The most disturbing aspect of this dystopian series is that children are annually forced to fight to the death. They battle in nightmarish arenas designed to pit them against the terrain as well as their peers. This battle is broadcasted for the entertainment of The Capitol and as a warning to the districts. The child that survives the elements, mutated creatures, fabricated disasters, and the other 23 children trying to kill them, wins! The Capitol gifts the winner a comfortable home in their district, food, and celebrity status for life.
So…at least we don’t live in a world where the best we can hope for our children is to be poor and hungry or survive the Hunger Games and live with their trauma in comfortable accommodations. [insert nervous chuckle and silent scream]
YA dystopia is excellent at reminding us that things could be worse, and this series is a master class on how bad can always get worse. In book one, Gone, everyon over the age of 15 in a California town disappears suddenly. Further complicating matters, an impenetrable barrier surrounds the town, allowing nothing in or out.
As if the kids in book one didn’t have enough to deal with, considering that older teens and adults vanished, they have to see to all of the unfinished tasks the missing left behind. That means finding unattended babies, turning off stoves before fire consumes them all, looking for car crash survivors, and more. Oh, and some of them suddenly have superpowers.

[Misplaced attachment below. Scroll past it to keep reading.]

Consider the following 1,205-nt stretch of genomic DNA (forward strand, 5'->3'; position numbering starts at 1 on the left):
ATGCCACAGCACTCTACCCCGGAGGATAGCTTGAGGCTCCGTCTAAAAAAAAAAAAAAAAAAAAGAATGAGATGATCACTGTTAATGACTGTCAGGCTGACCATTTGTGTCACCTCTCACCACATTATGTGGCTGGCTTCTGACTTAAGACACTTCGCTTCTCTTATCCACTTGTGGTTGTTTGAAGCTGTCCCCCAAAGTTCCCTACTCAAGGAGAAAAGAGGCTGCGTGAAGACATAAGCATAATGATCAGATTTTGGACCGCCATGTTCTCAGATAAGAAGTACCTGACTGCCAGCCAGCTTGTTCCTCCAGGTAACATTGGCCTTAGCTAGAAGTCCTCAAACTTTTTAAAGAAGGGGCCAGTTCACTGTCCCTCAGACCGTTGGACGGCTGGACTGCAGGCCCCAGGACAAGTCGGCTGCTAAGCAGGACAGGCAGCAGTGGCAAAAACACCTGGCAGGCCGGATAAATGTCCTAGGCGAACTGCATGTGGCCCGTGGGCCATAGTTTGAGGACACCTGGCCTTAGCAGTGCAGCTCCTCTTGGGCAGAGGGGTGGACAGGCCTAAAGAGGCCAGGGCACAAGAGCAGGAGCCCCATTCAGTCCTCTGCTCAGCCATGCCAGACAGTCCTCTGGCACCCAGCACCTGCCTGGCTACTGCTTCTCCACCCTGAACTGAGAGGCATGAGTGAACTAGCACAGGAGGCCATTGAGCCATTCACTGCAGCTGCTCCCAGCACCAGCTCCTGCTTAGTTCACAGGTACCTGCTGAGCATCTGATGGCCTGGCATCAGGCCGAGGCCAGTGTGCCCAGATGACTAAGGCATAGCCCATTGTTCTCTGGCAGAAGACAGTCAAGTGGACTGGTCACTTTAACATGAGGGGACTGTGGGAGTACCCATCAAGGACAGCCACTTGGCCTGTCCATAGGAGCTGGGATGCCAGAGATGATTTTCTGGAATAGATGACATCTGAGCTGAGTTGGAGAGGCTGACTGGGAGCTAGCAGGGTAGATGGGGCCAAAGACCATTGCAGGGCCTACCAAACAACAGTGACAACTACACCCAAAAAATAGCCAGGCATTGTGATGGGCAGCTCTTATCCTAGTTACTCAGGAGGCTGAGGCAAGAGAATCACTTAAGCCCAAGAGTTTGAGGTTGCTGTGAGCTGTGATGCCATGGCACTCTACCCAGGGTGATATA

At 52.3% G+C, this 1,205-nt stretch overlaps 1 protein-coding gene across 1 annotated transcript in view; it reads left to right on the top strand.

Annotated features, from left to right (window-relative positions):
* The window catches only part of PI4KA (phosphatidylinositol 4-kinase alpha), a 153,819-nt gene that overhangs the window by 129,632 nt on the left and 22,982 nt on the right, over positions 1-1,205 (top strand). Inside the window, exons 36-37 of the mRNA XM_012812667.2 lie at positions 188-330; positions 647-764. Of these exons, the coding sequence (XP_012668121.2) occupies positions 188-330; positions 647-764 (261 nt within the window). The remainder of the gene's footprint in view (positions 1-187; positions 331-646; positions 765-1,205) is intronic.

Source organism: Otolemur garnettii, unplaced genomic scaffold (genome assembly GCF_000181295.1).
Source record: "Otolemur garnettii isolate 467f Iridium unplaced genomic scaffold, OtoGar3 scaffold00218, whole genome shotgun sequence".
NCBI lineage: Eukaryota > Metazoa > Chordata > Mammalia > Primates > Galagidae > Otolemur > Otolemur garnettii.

Unfortunately, that’s only book one. Considering that whole impenetrable dome thing, it’s not surprising book two is called Hunger. It gets really bad, y’all. I mean, the next three books are called Lies, Plague, and Fear. The good thing about this dystopian series that reminds us things could be worse? It also reminds us that we can survive bad things. The series concludes with Light.
Okay, would it be a Mikkaka Overstreet list without a vampire book? Of course not! Thus, here is a dystopian vampire read that features a world worse off than our own.